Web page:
Count 1 of the indictment of the 12 Russian GRU officers (conspiracy to commit an offense against the United States) begins with “In or around 2016, the Russian Federation (“Russia”) operated a military intelligence agency called the Main Intelligence Directorate of the General Staff (“GRU”). The GRU had multiple units, including Units 26165 and 74455, engaged in cyber operations that involved the staged releases of documents stolen through computer intrusions. These units conducted large scale cyber operations to interfere with the 2016 U.S. presidential election.”
Mr. Mueller and his team are exceptional prosecutors and lawyers. Every word and phrase in a Special Counsel indictment has meaning. So to begin this indictment with “the Russian Federation” is telling.
And Count 10 – conspiracy to commit money laundering – is a text-book example of using bitcoin to fund criminal activity. Paragraphs 57 to 62 of the indictment provide the details:
“… the Defendants conspired to launder the equivalent of more than $95,000 through a web of transactions structured to capitalize on the perceived anonymity of cryptocurrencies such as bitcoin. Although the Conspirators caused transactions to be conducted in a variety of currencies, including U.S. dollars, they principally used bitcoin when purchasing servers, registering domains, and otherwise making payments in furtherance of hacking activity. Many of these payments were processed by companies located in the United States that provided payment processing services to hosting companies, domain registrars, and other vendors both international and domestic. The use of bitcoin allowed the Conspirators to avoid direct relationships with traditional financial institutions, allowing them to evade greater scrutiny of their identities and sources of funds. All bitcoin transactions are added to a public ledger called the Blockchain, but the Blockchain identifies the parties to each transaction only by alpha-numeric identifiers known as bitcoin addresses. To further avoid creating a centralized paper trail of all of their purchases, the Conspirators purchased infrastructure using hundreds of different email accounts, in some cases using a new account for each purchase. The Conspirators used fictitious names and addresses in order to obscure their identities and their links to Russia and the Russian government.”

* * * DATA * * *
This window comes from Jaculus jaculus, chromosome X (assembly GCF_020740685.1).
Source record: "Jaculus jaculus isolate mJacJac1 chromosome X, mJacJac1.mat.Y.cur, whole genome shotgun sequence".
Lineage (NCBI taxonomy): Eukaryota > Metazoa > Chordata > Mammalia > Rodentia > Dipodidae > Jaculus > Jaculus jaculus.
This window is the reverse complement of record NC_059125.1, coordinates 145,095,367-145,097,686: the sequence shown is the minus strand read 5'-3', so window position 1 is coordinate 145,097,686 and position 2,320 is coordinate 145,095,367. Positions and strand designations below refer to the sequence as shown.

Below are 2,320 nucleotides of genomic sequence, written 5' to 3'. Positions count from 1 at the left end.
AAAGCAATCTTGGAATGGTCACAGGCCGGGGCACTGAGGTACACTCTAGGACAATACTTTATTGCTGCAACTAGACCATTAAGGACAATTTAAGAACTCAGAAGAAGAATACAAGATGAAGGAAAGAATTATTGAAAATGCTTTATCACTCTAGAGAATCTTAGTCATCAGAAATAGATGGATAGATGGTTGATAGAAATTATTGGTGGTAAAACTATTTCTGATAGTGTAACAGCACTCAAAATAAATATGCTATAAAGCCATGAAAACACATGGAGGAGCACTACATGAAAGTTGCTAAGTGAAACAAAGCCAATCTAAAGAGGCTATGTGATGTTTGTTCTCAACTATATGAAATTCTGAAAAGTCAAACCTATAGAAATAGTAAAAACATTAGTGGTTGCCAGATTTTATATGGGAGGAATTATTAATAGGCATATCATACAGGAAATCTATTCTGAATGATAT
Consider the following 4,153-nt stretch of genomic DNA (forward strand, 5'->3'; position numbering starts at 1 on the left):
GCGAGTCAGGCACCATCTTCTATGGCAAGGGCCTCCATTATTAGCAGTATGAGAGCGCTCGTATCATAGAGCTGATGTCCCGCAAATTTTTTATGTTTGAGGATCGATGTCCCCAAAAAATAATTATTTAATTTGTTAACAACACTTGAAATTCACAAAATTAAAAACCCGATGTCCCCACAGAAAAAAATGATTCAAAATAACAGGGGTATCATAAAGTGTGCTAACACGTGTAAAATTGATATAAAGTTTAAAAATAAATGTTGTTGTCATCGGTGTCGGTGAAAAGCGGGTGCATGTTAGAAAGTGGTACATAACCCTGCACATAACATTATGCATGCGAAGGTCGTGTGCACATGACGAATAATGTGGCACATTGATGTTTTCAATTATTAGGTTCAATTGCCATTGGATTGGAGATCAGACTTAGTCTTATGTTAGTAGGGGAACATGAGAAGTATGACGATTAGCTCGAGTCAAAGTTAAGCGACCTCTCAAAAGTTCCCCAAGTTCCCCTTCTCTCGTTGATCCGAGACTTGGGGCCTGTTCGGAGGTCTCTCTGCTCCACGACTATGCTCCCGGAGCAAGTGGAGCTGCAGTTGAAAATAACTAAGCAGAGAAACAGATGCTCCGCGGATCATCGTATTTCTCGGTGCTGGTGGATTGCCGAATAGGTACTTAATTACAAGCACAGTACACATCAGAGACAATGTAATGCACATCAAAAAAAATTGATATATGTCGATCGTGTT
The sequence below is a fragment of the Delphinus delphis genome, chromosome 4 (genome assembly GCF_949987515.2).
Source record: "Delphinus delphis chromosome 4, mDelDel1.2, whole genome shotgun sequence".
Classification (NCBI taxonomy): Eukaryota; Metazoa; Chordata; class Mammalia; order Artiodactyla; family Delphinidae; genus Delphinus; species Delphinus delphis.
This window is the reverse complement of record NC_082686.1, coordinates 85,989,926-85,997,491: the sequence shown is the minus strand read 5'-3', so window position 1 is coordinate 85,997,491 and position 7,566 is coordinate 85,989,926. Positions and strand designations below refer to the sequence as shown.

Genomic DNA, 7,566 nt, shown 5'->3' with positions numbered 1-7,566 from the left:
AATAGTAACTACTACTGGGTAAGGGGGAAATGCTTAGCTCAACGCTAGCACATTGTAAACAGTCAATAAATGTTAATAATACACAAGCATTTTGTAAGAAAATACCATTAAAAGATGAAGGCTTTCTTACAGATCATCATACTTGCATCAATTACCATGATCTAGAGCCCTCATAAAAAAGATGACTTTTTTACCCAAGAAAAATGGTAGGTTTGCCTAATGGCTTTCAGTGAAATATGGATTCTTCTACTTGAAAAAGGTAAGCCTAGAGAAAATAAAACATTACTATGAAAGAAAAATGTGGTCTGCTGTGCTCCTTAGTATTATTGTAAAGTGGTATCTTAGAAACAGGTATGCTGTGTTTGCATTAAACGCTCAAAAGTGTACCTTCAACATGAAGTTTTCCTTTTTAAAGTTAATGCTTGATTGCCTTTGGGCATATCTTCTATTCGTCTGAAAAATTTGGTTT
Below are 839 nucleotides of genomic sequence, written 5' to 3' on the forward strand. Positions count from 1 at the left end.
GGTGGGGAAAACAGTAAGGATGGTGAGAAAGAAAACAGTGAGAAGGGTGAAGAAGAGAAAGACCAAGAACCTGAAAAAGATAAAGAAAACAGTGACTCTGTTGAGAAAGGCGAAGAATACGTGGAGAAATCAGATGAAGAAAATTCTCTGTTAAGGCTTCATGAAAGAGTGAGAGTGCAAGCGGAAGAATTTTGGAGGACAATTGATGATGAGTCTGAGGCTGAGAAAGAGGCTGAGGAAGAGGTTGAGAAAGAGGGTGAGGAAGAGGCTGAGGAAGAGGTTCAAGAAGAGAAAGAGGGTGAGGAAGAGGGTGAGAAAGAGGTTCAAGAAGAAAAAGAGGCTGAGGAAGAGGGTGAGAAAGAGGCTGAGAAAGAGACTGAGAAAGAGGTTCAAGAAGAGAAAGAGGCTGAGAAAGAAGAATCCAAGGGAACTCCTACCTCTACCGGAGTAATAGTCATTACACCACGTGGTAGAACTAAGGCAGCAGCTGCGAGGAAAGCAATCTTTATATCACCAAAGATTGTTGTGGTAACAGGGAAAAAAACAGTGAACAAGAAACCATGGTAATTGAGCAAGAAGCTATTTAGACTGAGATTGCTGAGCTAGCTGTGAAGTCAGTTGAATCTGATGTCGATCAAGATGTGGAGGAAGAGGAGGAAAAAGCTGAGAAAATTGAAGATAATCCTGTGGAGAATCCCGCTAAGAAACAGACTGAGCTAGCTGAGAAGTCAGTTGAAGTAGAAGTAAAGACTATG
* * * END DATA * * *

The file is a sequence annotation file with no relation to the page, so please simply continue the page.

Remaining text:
And the defendants (are alleged to have) not only bought bitcoin, but earned it through mining:
“The Conspirators funded the purchase of computer infrastructure for their hacking activity in part by “mining” bitcoin. Individuals and entities can mine bitcoin by allowing their computing power to be used to verify and record payments on the bitcoin public ledger, a service for which they are rewarded with freshly-minted bitcoin. The pool of bitcoin generated from the GRU’s mining activity was used, for example, to pay a Romanian company to register the domain dcleaks.com through a payment processing company located in the United States. In addition to mining bitcoin, the Conspirators acquired bitcoin through a variety of means designed to obscure the origin of the funds. This included purchasing bitcoin through peer-to-peer exchanges, moving funds through other digital currencies, and using pre-paid cards. They also enlisted the assistance of one or more third-party exchangers who facilitated layered transactions through digital currency exchange platforms providing heightened anonymity.”
The indictment is US v 12 Russian GRU Officers Indictment DCDC 18CR00215 7-13-18
(An indictment contains allegations that have yet to be proven in a court of law.)